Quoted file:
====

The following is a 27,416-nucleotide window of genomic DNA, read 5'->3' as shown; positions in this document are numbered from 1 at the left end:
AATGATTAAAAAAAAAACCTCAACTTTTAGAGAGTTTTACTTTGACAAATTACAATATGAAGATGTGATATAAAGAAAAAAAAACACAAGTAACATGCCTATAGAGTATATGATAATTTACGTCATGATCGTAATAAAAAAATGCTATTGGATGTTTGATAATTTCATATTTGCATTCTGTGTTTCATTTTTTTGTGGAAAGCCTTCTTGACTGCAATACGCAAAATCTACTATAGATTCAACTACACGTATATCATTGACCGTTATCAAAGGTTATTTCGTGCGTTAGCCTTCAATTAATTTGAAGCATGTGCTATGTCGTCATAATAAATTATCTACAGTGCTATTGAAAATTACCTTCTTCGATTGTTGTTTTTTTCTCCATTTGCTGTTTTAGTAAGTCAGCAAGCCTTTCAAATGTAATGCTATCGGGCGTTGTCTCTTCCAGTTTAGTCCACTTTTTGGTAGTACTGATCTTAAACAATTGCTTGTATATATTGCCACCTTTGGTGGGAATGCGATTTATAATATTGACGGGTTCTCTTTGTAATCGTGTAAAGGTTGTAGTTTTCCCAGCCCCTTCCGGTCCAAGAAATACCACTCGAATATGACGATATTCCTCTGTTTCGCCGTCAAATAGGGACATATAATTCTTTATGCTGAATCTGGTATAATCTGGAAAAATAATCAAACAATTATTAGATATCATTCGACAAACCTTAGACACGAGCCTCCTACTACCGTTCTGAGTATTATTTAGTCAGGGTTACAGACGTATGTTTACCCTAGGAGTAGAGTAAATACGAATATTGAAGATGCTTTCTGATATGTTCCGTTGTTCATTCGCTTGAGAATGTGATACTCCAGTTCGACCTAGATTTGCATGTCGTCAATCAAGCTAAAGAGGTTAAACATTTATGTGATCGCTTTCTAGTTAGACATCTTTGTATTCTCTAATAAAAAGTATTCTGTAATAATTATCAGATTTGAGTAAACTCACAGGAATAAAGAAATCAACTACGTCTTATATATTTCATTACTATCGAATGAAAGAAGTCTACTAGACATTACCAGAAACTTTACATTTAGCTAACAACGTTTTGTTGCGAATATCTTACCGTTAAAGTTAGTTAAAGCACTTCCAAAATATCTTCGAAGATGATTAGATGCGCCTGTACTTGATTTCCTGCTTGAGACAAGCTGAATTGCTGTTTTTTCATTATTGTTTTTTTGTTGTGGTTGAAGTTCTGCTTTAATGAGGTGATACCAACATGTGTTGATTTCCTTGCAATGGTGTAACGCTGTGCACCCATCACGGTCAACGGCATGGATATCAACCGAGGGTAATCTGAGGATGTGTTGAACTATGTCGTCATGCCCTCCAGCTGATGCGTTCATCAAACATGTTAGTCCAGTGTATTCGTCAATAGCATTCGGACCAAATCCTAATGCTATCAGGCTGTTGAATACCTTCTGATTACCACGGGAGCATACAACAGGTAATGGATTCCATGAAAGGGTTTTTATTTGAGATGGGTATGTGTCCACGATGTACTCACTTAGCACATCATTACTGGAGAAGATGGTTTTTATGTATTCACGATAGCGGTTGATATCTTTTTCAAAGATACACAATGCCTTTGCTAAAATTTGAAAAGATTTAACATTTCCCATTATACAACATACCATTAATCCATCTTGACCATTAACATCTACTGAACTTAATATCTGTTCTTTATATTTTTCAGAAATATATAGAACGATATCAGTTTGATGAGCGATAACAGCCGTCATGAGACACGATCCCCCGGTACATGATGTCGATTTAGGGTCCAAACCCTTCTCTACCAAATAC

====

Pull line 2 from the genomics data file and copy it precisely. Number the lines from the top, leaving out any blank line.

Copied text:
AATGATTAAAAAAAAAACCTCAACTTTTAGAGAGTTTTACTTTGACAAATTACAATATGAAGATGTGATATAAAGAAAAAAAAACACAAGTAACATGCCTATAGAGTATATGATAATTTACGTCATGATCGTAATAAAAAAATGCTATTGGATGTTTGATAATTTCATATTTGCATTCTGTGTTTCATTTTTTTGTGGAAAGCCTTCTTGACTGCAATACGCAAAATCTACTATAGATTCAACTACACGTATATCATTGACCGTTATCAAAGGTTATTTCGTGCGTTAGCCTTCAATTAATTTGAAGCATGTGCTATGTCGTCATAATAAATTATCTACAGTGCTATTGAAAATTACCTTCTTCGATTGTTGTTTTTTTCTCCATTTGCTGTTTTAGTAAGTCAGCAAGCCTTTCAAATGTAATGCTATCGGGCGTTGTCTCTTCCAGTTTAGTCCACTTTTTGGTAGTACTGATCTTAAACAATTGCTTGTATATATTGCCACCTTTGGTGGGAATGCGATTTATAATATTGACGGGTTCTCTTTGTAATCGTGTAAAGGTTGTAGTTTTCCCAGCCCCTTCCGGTCCAAGAAATACCACTCGAATATGACGATATTCCTCTGTTTCGCCGTCAAATAGGGACATATAATTCTTTATGCTGAATCTGGTATAATCTGGAAAAATAATCAAACAATTATTAGATATCATTCGACAAACCTTAGACACGAGCCTCCTACTACCGTTCTGAGTATTATTTAGTCAGGGTTACAGACGTATGTTTACCCTAGGAGTAGAGTAAATACGAATATTGAAGATGCTTTCTGATATGTTCCGTTGTTCATTCGCTTGAGAATGTGATACTCCAGTTCGACCTAGATTTGCATGTCGTCAATCAAGCTAAAGAGGTTAAACATTTATGTGATCGCTTTCTAGTTAGACATCTTTGTATTCTCTAATAAAAAGTATTCTGTAATAATTATCAGATTTGAGTAAACTCACAGGAATAAAGAAATCAACTACGTCTTATATATTTCATTACTATCGAATGAAAGAAGTCTACTAGACATTACCAGAAACTTTACATTTAGCTAACAACGTTTTGTTGCGAATATCTTACCGTTAAAGTTAGTTAAAGCACTTCCAAAATATCTTCGAAGATGATTAGATGCGCCTGTACTTGATTTCCTGCTTGAGACAAGCTGAATTGCTGTTTTTTCATTATTGTTTTTTTGTTGTGGTTGAAGTTCTGCTTTAATGAGGTGATACCAACATGTGTTGATTTCCTTGCAATGGTGTAACGCTGTGCACCCATCACGGTCAACGGCATGGATATCAACCGAGGGTAATCTGAGGATGTGTTGAACTATGTCGTCATGCCCTCCAGCTGATGCGTTCATCAAACATGTTAGTCCAGTGTATTCGTCAATAGCATTCGGACCAAATCCTAATGCTATCAGGCTGTTGAATACCTTCTGATTACCACGGGAGCATACAACAGGTAATGGATTCCATGAAAGGGTTTTTATTTGAGATGGGTATGTGTCCACGATGTACTCACTTAGCACATCATTACTGGAGAAGATGGTTTTTATGTATTCACGATAGCGGTTGATATCTTTTTCAAAGATACACAATGCCTTTGCTAAAATTTGAAAAGATTTAACATTTCCCATTATACAACATACCATTAATCCATCTTGACCATTAACATCTACTGAACTTAATATCTGTTCTTTATATTTTTCAGAAATATATAGAACGATATCAGTTTGATGAGCGATAACAGCCGTCATGAGACACGATCCCCCGGTACATGATGTCGATTTAGGGTCCAAACCCTTCTCTACCAAATAC